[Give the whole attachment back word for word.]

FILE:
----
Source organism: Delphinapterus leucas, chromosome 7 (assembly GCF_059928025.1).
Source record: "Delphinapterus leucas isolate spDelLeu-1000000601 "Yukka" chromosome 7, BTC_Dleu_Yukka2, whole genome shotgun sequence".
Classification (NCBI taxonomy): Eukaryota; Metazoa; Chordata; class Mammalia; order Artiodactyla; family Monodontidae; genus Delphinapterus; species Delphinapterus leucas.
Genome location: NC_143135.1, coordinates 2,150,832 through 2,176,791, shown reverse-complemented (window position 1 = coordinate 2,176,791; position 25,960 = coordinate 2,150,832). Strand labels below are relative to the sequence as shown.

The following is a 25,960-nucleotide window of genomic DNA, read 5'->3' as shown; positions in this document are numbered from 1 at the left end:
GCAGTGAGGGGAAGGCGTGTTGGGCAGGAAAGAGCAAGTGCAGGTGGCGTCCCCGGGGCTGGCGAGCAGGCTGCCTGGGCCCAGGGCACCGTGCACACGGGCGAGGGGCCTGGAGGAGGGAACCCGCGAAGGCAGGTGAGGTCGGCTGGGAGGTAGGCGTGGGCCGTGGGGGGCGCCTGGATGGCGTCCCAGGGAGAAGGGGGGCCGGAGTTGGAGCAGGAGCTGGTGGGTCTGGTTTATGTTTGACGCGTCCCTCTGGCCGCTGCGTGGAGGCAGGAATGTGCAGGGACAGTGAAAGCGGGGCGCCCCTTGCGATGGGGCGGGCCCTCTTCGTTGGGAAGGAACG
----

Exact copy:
Source organism: Delphinapterus leucas, chromosome 7 (assembly GCF_059928025.1).
Source record: "Delphinapterus leucas isolate spDelLeu-1000000601 "Yukka" chromosome 7, BTC_Dleu_Yukka2, whole genome shotgun sequence".
Classification (NCBI taxonomy): Eukaryota; Metazoa; Chordata; class Mammalia; order Artiodactyla; family Monodontidae; genus Delphinapterus; species Delphinapterus leucas.
Genome location: NC_143135.1, coordinates 2,150,832 through 2,176,791, shown reverse-complemented (window position 1 = coordinate 2,176,791; position 25,960 = coordinate 2,150,832). Strand labels below are relative to the sequence as shown.

The following is a 25,960-nucleotide window of genomic DNA, read 5'->3' as shown; positions in this document are numbered from 1 at the left end:
GCAGTGAGGGGAAGGCGTGTTGGGCAGGAAAGAGCAAGTGCAGGTGGCGTCCCCGGGGCTGGCGAGCAGGCTGCCTGGGCCCAGGGCACCGTGCACACGGGCGAGGGGCCTGGAGGAGGGAACCCGCGAAGGCAGGTGAGGTCGGCTGGGAGGTAGGCGTGGGCCGTGGGGGGCGCCTGGATGGCGTCCCAGGGAGAAGGGGGGCCGGAGTTGGAGCAGGAGCTGGTGGGTCTGGTTTATGTTTGACGCGTCCCTCTGGCCGCTGCGTGGAGGCAGGAATGTGCAGGGACAGTGAAAGCGGGGCGCCCCTTGCGATGGGGCGGGCCCTCTTCGTTGGGAAGGAACG